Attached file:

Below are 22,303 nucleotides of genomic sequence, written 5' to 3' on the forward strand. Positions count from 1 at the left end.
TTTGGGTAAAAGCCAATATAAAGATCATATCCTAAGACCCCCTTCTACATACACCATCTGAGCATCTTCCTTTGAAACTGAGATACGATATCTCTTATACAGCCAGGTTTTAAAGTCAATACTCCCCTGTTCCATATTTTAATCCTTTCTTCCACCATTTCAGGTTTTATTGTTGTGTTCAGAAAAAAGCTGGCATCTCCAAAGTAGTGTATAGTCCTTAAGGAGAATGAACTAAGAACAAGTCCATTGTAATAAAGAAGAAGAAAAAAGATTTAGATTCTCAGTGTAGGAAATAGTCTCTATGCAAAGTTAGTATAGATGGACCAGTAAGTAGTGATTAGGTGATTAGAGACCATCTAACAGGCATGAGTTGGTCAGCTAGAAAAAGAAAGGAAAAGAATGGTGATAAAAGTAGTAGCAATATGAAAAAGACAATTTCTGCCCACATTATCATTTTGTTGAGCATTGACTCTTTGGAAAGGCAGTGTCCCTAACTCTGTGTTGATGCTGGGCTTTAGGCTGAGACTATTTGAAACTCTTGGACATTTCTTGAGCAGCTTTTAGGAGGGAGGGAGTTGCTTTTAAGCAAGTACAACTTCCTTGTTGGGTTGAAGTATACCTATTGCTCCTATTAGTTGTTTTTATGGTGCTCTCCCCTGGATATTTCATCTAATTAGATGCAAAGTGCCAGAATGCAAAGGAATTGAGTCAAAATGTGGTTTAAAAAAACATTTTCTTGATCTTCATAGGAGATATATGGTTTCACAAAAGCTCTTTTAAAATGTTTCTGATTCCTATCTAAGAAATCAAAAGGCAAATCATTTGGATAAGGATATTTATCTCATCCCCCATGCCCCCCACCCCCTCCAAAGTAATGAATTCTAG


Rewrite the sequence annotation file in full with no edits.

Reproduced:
Below are 22,303 nucleotides of genomic sequence, written 5' to 3' on the forward strand. Positions count from 1 at the left end.
TTTGGGTAAAAGCCAATATAAAGATCATATCCTAAGACCCCCTTCTACATACACCATCTGAGCATCTTCCTTTGAAACTGAGATACGATATCTCTTATACAGCCAGGTTTTAAAGTCAATACTCCCCTGTTCCATATTTTAATCCTTTCTTCCACCATTTCAGGTTTTATTGTTGTGTTCAGAAAAAAGCTGGCATCTCCAAAGTAGTGTATAGTCCTTAAGGAGAATGAACTAAGAACAAGTCCATTGTAATAAAGAAGAAGAAAAAAGATTTAGATTCTCAGTGTAGGAAATAGTCTCTATGCAAAGTTAGTATAGATGGACCAGTAAGTAGTGATTAGGTGATTAGAGACCATCTAACAGGCATGAGTTGGTCAGCTAGAAAAAGAAAGGAAAAGAATGGTGATAAAAGTAGTAGCAATATGAAAAAGACAATTTCTGCCCACATTATCATTTTGTTGAGCATTGACTCTTTGGAAAGGCAGTGTCCCTAACTCTGTGTTGATGCTGGGCTTTAGGCTGAGACTATTTGAAACTCTTGGACATTTCTTGAGCAGCTTTTAGGAGGGAGGGAGTTGCTTTTAAGCAAGTACAACTTCCTTGTTGGGTTGAAGTATACCTATTGCTCCTATTAGTTGTTTTTATGGTGCTCTCCCCTGGATATTTCATCTAATTAGATGCAAAGTGCCAGAATGCAAAGGAATTGAGTCAAAATGTGGTTTAAAAAAACATTTTCTTGATCTTCATAGGAGATATATGGTTTCACAAAAGCTCTTTTAAAATGTTTCTGATTCCTATCTAAGAAATCAAAAGGCAAATCATTTGGATAAGGATATTTATCTCATCCCCCATGCCCCCCACCCCCTCCAAAGTAATGAATTCTAG